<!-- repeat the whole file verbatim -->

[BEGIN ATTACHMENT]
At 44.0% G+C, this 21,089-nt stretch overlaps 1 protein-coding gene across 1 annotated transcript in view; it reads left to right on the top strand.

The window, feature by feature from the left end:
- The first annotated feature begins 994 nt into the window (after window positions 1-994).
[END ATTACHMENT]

At 44.0% G+C, this 21,089-nt stretch overlaps 1 protein-coding gene across 1 annotated transcript in view; it reads left to right on the top strand.

The window, feature by feature from the left end:
- The first annotated feature begins 994 nt into the window (after window positions 1-994).